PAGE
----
Remembering the NAIA Championship Team
It was 1990, and Scott Blum was a sophomore at Division I Valparaiso University. He was a sixth man the year before and a starter his sophomore year.
But something wasn’t right at Valparaiso.
Although Division I basketball was a milestone in his dream to one day play in the NBA, he realized that it didn’t live up to its hype.
As a new Christian, Blum could see the negative environment affecting him. “I could tell that I was either going to live my life for the Lord or I was going to start to see myself going the other way,” Blum said.
One night, Blum was in his dorm room upset with the whole situation when the phone rang. It was Jim Kessler calling to see how he was doing. Because Blum had attended Lancer basketball camp and had grown up in the area, they had become friends over the years.
Blum broke down on the phone. Along with his disappointment about Valparaiso’s basketball team, his parents had also gotten a divorce. So Kessler and then-assistant men’s basketball coach Skip Forbes drove up to Valparaiso and met Blum at a restaurant to talk.
Before their departure, Blum popped a question that changed Grace College basketball: “So do you mind if I come to Grace and play basketball?” he asked.
That arrangement wouldn’t be a problem.
Blum sat out the following year due to an injury and made his Grace College debut in 1991. He was part of a special group of guys – a group of guys who ambitiously made it a goal to “win the last game of the season.”
In a Grace College production, “The Heart of a Champion,” Kessler noted that there was utter silence around the table when that particular goal was stated. “I had never had a team that put that as a goal before,” Kessler said in the video.
To win the last game of the season meant to win the national title, and Grace had only made it to the NAIA national tournament once before.
But soon enough, their tournament testing time arrived.
Blum woke up the morning of the first round to discover that he could hardly walk. The result: a foot fracture. His playing time the remainder of the tournament was minimal.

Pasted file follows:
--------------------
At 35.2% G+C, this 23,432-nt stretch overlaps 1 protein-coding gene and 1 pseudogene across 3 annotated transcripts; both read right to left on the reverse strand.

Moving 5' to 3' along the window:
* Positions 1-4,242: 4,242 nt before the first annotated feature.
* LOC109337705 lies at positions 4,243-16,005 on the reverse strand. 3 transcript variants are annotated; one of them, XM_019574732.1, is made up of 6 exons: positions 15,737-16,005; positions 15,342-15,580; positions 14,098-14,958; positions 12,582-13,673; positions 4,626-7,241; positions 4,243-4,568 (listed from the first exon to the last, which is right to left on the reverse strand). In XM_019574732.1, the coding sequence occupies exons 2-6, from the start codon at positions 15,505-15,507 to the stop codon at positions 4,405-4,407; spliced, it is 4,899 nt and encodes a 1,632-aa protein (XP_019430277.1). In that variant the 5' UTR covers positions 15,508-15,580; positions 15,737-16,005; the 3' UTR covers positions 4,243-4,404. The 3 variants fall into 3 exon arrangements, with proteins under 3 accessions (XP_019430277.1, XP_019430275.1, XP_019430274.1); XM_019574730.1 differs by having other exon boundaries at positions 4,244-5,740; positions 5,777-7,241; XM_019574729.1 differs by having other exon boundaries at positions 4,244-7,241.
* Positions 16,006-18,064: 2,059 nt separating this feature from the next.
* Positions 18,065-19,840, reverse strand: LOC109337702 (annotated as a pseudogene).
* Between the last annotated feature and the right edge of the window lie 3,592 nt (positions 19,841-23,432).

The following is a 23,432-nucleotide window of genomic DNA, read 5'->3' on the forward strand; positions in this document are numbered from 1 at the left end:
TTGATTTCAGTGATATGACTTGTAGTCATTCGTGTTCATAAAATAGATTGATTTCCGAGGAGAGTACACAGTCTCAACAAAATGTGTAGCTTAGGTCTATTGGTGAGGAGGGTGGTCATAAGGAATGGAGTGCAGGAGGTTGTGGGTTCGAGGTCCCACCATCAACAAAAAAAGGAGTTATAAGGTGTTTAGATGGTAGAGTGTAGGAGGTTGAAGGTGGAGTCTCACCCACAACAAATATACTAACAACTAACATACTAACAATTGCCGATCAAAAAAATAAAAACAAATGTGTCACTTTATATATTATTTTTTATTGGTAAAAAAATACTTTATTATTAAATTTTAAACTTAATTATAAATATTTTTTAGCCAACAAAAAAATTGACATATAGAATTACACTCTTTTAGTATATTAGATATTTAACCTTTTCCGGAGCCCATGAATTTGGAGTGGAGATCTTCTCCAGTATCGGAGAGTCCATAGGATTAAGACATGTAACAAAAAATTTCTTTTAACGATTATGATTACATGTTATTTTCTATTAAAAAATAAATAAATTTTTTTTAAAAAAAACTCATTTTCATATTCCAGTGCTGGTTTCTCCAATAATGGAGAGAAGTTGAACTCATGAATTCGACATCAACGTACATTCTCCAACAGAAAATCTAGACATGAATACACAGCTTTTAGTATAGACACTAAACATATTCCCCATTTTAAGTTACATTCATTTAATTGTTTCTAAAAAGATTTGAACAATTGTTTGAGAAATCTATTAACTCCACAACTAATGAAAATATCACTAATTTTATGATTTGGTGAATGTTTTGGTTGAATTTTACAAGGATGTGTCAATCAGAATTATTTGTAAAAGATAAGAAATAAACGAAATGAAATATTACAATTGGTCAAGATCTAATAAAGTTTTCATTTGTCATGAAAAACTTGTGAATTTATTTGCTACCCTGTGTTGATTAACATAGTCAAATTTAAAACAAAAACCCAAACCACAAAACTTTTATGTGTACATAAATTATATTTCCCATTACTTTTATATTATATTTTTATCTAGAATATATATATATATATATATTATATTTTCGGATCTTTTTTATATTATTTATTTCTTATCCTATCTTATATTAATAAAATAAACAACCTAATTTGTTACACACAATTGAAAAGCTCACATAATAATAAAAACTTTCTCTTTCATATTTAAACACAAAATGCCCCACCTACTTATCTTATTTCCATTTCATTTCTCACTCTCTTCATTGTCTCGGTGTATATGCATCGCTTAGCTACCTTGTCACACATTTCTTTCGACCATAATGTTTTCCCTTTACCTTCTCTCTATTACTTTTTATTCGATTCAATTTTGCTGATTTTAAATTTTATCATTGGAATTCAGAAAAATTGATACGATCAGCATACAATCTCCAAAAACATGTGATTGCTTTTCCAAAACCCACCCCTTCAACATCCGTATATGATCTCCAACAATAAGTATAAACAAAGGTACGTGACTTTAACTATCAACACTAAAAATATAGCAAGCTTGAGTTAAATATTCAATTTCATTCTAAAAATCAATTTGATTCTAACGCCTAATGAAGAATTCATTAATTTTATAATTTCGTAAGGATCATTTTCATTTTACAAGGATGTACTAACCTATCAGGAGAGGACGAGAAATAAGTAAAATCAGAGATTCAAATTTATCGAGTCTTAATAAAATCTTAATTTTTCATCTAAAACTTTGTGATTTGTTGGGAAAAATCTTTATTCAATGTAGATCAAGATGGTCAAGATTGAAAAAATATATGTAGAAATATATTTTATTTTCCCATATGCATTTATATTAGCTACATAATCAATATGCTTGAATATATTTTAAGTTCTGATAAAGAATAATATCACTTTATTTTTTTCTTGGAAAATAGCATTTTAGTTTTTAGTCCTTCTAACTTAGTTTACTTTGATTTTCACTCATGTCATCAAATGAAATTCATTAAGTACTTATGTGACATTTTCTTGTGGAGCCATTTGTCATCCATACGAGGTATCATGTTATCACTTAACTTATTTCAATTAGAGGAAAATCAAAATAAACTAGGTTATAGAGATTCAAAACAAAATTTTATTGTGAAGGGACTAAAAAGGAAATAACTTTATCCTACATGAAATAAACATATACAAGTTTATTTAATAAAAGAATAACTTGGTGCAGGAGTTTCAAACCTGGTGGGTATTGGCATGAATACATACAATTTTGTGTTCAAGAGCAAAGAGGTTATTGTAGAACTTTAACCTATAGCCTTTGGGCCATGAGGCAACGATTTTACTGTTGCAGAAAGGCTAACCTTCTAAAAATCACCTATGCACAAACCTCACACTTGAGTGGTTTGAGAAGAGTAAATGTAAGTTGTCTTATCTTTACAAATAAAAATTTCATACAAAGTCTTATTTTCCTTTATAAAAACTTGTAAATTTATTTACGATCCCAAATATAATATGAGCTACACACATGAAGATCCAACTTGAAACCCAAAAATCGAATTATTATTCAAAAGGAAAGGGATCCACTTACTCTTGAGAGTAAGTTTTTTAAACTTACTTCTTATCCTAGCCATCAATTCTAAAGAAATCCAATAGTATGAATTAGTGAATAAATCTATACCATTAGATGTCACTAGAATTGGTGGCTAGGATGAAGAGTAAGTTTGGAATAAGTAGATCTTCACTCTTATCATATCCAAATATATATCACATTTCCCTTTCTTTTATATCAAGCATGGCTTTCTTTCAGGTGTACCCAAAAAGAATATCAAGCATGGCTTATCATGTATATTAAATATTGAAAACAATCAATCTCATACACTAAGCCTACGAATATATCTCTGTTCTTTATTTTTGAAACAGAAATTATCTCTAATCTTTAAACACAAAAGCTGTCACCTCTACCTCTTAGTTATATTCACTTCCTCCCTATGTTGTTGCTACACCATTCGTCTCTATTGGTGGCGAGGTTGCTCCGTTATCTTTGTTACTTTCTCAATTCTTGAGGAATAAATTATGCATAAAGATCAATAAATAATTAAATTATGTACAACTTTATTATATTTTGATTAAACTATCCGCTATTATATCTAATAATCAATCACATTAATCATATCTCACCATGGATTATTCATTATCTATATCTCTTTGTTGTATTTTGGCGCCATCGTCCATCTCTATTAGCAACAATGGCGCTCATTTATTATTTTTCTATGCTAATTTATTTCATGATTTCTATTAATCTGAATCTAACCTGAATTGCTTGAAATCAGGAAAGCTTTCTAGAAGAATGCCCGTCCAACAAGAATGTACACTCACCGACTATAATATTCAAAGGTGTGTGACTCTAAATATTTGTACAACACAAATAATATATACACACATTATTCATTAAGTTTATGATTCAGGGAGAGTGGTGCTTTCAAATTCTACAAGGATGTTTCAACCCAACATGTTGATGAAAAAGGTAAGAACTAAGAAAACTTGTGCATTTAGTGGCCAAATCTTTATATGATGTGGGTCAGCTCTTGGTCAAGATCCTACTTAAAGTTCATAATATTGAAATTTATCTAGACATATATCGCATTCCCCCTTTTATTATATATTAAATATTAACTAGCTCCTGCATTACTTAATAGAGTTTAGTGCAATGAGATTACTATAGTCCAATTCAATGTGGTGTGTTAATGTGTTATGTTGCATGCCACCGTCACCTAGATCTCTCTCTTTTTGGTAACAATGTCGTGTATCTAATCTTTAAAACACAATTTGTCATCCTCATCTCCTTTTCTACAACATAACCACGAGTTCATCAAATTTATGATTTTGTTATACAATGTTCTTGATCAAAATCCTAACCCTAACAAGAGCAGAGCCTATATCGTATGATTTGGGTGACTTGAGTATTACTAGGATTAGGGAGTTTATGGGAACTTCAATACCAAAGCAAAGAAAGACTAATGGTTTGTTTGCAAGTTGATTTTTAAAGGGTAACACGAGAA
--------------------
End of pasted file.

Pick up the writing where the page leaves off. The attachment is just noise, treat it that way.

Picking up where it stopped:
But other guys stepped up. They won their first round game 81-69 over Tiffin (Ohio), and would face then-rival Franklin College (Ind.) the following round. Forbes noted that because all the teams were in the same hotel, some of the Franklin players were harassing Grace’s players.
Before the game began, Forbes remembers holding the door for the players before they ran out on the court. Freshman Trent Lehman approached Forbes. “This is decided,” he said. “Leave this up to us.” Next thing Forbes knew, Grace was winning 19-2, on their way to a 106–70 thrashing. “Enjoy it, did you?” Lehman said after the game.
Grace went on to beat Concordia 95-89 in the semifinals and would play Northwestern (Iowa) in the championship game. By that time, Forbes noted that 250 students had driven down to Stephenville, Texas, to support their team. On top of that, Sports Illustrated was also at the tournament to do a story on Blum.
Blum didn’t play the first half of the championship, but Forbes noticed him inching closer and closer to Kessler every timeout.
Eventually, Blum was in Kessler’s ear begging to get in.
“Coach (Kessler) says to me, ‘Do we play him?’” Forbes remembers. “We agreed that if he helped get us here, we can’t leave him out.”
His minutes may have been scarce, but Blum’s All-American presence drew attention and opened up other players. On top of that, Blum hit a clutch three-pointer and drew a momentum-swinging charge in overtime.
Grace’s 85-79 victory sparked a dog pile at center court with Kessler sandwiched at the bottom. “After the dog pile, we all got around a circle and prayed,” Blum said. “We really focused on giving glory to God that year. That’s what Coach Kessler stands for. Through all that emotion, he still gave thanks to the Lord.”
And while 250 students witnessed history in Stephenville, Texas, another party erupted in Winona Lake as the game was broadcasted in Lancer Gym. “That was the neatest thing – sharing that with everybody,” Blum said.
Nearly two decades later, they have a chance to do it again. They have a shot to experience what Forbes, Kessler and Blum experienced 19 years ago.
By Stephen Copeland
This story was previously published in a 2009 issue of Grace’s student newspaper, The Sounding Board.